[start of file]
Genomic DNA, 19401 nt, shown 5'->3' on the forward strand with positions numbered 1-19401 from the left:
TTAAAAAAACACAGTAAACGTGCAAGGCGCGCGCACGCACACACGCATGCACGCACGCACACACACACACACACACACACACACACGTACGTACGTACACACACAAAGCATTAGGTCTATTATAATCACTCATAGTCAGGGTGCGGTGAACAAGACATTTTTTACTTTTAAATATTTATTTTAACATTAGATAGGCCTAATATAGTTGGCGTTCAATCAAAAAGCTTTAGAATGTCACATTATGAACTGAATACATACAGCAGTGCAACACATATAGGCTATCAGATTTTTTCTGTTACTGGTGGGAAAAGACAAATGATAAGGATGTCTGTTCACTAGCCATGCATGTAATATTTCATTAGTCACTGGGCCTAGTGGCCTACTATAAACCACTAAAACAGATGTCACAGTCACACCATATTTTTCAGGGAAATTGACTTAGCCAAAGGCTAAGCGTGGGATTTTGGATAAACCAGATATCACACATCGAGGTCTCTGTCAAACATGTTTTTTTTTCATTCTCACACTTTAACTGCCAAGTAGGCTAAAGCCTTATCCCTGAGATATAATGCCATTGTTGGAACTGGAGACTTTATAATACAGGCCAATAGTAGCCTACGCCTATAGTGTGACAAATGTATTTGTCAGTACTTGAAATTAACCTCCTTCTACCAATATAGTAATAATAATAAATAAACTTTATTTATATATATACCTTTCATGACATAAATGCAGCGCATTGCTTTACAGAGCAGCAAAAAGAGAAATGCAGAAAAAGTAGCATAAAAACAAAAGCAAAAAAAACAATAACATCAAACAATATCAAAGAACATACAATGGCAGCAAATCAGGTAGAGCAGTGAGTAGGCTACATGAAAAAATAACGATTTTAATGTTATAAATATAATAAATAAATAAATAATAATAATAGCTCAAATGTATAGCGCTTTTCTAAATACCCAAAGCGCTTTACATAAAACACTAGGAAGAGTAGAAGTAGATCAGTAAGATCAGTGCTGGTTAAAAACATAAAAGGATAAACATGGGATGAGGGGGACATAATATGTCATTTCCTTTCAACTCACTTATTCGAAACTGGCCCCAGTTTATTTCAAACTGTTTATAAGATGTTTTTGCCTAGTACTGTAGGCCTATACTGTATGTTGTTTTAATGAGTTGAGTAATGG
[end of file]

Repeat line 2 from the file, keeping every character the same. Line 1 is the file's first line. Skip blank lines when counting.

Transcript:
TTAAAAAAACACAGTAAACGTGCAAGGCGCGCGCACGCACACACGCATGCACGCACGCACACACACACACACACACACACACACACGTACGTACGTACACACACAAAGCATTAGGTCTATTATAATCACTCATAGTCAGGGTGCGGTGAACAAGACATTTTTTACTTTTAAATATTTATTTTAACATTAGATAGGCCTAATATAGTTGGCGTTCAATCAAAAAGCTTTAGAATGTCACATTATGAACTGAATACATACAGCAGTGCAACACATATAGGCTATCAGATTTTTTCTGTTACTGGTGGGAAAAGACAAATGATAAGGATGTCTGTTCACTAGCCATGCATGTAATATTTCATTAGTCACTGGGCCTAGTGGCCTACTATAAACCACTAAAACAGATGTCACAGTCACACCATATTTTTCAGGGAAATTGACTTAGCCAAAGGCTAAGCGTGGGATTTTGGATAAACCAGATATCACACATCGAGGTCTCTGTCAAACATGTTTTTTTTTCATTCTCACACTTTAACTGCCAAGTAGGCTAAAGCCTTATCCCTGAGATATAATGCCATTGTTGGAACTGGAGACTTTATAATACAGGCCAATAGTAGCCTACGCCTATAGTGTGACAAATGTATTTGTCAGTACTTGAAATTAACCTCCTTCTACCAATATAGTAATAATAATAAATAAACTTTATTTATATATATACCTTTCATGACATAAATGCAGCGCATTGCTTTACAGAGCAGCAAAAAGAGAAATGCAGAAAAAGTAGCATAAAAACAAAAGCAAAAAAAACAATAACATCAAACAATATCAAAGAACATACAATGGCAGCAAATCAGGTAGAGCAGTGAGTAGGCTACATGAAAAAATAACGATTTTAATGTTATAAATATAATAAATAAATAAATAATAATAATAGCTCAAATGTATAGCGCTTTTCTAAATACCCAAAGCGCTTTACATAAAACACTAGGAAGAGTAGAAGTAGATCAGTAAGATCAGTGCTGGTTAAAAACATAAAAGGATAAACATGGGATGAGGGGGACATAATATGTCATTTCCTTTCAACTCACTTATTCGAAACTGGCCCCAGTTTATTTCAAACTGTTTATAAGATGTTTTTGCCTAGTACTGTAGGCCTATACTGTATGTTGTTTTAATGAGTTGAGTAATGG